Some economic observers continue to warn about signs of a potential U.S. recession. Glenn MacDonald, the John M. Olin Distinguished Professor of Economics and Strategy at Olin Business School at Washington University in St. Louis, says many signs aren’t particularly reliable — but keep an eye on housing starts.
Merriam-Webster has chosen “they” as the 2019 Word of the Year, a move applauded by an expert on later-in-life gender transitions at Washington University in St. Louis.
In a Dec. 10 briefing on Capitol Hill, chemist Sophia Hayes of Washington University in St. Louis and an expert on helium testified that steep price increases and “supply shocks” threaten basic research in academic settings. Shortages will also lead to broader health and industry applications, she said.
‘Tis the season to shop, and who better to offer advice than a scientist who has studied gift-giving? With the holiday shopping season in full swing, Olin Business School marketing expert Elanor Williams offers four suggestions to keep in mind when buying gifts.
In Bolivia, a tangled election mess seems to have reaffirmed the popularity of leader Evo Morales. A Washington University in St. Louis faculty member says the country has propped up a new leader in what amounts to a military coup.
Washington University in St. Louis climate change experts react to the Trump administration decision to withdraw from the Paris Agreement on climate change.
A Washington University in St. Louis expert on circadian rhythms says the country should be on standard time permanently. The science behind the choice is clear: standard time is better in terms of sleep, cardiac function, weight, cancer risk and alcohol and tobacco consumption.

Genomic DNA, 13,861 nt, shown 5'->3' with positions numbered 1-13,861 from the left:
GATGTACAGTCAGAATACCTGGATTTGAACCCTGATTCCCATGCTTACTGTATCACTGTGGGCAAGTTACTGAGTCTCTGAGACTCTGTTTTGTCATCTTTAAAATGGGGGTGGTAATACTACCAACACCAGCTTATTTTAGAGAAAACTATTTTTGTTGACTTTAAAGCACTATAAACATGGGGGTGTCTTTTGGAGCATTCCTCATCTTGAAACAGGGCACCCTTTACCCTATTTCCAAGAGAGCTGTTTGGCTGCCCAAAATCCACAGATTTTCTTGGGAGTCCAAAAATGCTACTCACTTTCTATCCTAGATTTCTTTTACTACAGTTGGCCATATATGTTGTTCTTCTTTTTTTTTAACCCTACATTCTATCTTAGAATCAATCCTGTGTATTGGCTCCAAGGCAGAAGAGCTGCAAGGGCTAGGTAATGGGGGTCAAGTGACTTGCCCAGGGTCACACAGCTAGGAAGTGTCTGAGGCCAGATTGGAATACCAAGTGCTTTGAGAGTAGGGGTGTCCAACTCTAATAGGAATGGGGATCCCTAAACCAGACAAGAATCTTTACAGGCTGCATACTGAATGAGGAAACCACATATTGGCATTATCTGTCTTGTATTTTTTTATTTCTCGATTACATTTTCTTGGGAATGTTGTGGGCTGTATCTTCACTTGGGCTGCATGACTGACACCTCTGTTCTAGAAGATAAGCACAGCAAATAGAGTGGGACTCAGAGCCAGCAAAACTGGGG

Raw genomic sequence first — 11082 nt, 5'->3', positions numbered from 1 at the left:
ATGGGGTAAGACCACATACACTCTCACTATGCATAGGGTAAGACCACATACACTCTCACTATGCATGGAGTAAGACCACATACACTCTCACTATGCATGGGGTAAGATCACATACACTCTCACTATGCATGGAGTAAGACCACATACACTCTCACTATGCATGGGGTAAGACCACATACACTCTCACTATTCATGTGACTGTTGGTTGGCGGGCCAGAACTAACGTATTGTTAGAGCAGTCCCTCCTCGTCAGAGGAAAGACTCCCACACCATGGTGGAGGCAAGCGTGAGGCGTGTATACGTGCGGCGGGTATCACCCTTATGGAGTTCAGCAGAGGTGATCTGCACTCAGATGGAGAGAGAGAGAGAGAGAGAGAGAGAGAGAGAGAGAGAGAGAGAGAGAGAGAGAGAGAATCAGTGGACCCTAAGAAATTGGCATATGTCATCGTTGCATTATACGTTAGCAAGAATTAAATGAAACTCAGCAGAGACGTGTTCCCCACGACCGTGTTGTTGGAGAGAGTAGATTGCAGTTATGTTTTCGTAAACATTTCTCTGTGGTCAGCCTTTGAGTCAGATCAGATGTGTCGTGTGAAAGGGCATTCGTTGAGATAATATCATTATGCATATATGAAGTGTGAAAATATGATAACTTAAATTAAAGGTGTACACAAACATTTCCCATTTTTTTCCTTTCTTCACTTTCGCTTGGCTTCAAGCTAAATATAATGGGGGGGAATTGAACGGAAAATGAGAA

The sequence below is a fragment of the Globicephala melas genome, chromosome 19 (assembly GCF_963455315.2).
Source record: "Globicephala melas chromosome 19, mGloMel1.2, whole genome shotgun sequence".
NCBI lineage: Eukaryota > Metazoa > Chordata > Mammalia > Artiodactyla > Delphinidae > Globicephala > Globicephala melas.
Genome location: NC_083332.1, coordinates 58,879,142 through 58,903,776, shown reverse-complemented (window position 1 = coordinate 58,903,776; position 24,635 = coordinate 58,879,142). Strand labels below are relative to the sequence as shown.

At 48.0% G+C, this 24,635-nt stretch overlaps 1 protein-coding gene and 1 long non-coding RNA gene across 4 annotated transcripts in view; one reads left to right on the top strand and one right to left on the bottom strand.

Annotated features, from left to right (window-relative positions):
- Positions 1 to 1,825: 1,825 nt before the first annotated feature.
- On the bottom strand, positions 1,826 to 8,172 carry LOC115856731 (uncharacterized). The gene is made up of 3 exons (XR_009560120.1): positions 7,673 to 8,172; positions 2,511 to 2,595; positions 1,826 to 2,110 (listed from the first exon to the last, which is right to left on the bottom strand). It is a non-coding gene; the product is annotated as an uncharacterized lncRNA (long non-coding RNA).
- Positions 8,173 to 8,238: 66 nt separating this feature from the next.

Under principles of free speech, anyone — such as Chinese state television — is entitled to hold their view of anything, including the scope of freedom of speech, says Gregory Magarian, as Constitutional law expert at Washington University in St. Louis School of Law.
Whatever impeachment moves the Democratic-majority U.S. House of Representatives makes next, it’s ultimately up to the Republican-controlled and administration-friendly Senate to hold a trial on the matter — and Washington University in St. Louis political scientist Steve Smith anticipates the Senate could make a number of moves to avoid the issue.
Lawmakers in California have approved a bill that could pave the way for gig economy workers, such as Uber and Lyft drivers, to be reclassified as employees and not contract workers. If the bill becomes law, it will have broad implications for labor in America, says Pauline Kim, an employment law expert in the School of Law.